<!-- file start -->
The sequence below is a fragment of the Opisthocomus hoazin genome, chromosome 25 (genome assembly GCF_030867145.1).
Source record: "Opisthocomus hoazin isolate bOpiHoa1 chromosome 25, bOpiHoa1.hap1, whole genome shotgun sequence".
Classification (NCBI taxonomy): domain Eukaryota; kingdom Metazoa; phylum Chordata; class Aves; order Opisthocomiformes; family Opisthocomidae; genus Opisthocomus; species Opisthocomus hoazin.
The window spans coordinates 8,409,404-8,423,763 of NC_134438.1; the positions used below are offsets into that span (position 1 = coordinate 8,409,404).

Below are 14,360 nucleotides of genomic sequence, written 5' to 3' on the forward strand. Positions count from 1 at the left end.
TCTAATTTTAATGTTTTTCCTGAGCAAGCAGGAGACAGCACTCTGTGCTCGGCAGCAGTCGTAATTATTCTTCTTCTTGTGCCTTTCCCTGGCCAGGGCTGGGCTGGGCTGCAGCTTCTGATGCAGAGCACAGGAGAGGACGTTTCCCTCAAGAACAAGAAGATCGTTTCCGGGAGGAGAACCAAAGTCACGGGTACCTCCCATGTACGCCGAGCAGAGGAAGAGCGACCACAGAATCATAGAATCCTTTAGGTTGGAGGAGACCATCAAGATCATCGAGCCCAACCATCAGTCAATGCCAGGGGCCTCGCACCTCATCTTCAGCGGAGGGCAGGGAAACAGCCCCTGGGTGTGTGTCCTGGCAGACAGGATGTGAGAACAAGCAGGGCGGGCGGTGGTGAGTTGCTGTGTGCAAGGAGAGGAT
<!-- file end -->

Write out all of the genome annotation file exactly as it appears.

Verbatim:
The sequence below is a fragment of the Opisthocomus hoazin genome, chromosome 25 (genome assembly GCF_030867145.1).
Source record: "Opisthocomus hoazin isolate bOpiHoa1 chromosome 25, bOpiHoa1.hap1, whole genome shotgun sequence".
Classification (NCBI taxonomy): domain Eukaryota; kingdom Metazoa; phylum Chordata; class Aves; order Opisthocomiformes; family Opisthocomidae; genus Opisthocomus; species Opisthocomus hoazin.
The window spans coordinates 8,409,404-8,423,763 of NC_134438.1; the positions used below are offsets into that span (position 1 = coordinate 8,409,404).

Below are 14,360 nucleotides of genomic sequence, written 5' to 3' on the forward strand. Positions count from 1 at the left end.
TCTAATTTTAATGTTTTTCCTGAGCAAGCAGGAGACAGCACTCTGTGCTCGGCAGCAGTCGTAATTATTCTTCTTCTTGTGCCTTTCCCTGGCCAGGGCTGGGCTGGGCTGCAGCTTCTGATGCAGAGCACAGGAGAGGACGTTTCCCTCAAGAACAAGAAGATCGTTTCCGGGAGGAGAACCAAAGTCACGGGTACCTCCCATGTACGCCGAGCAGAGGAAGAGCGACCACAGAATCATAGAATCCTTTAGGTTGGAGGAGACCATCAAGATCATCGAGCCCAACCATCAGTCAATGCCAGGGGCCTCGCACCTCATCTTCAGCGGAGGGCAGGGAAACAGCCCCTGGGTGTGTGTCCTGGCAGACAGGATGTGAGAACAAGCAGGGCGGGCGGTGGTGAGTTGCTGTGTGCAAGGAGAGGAT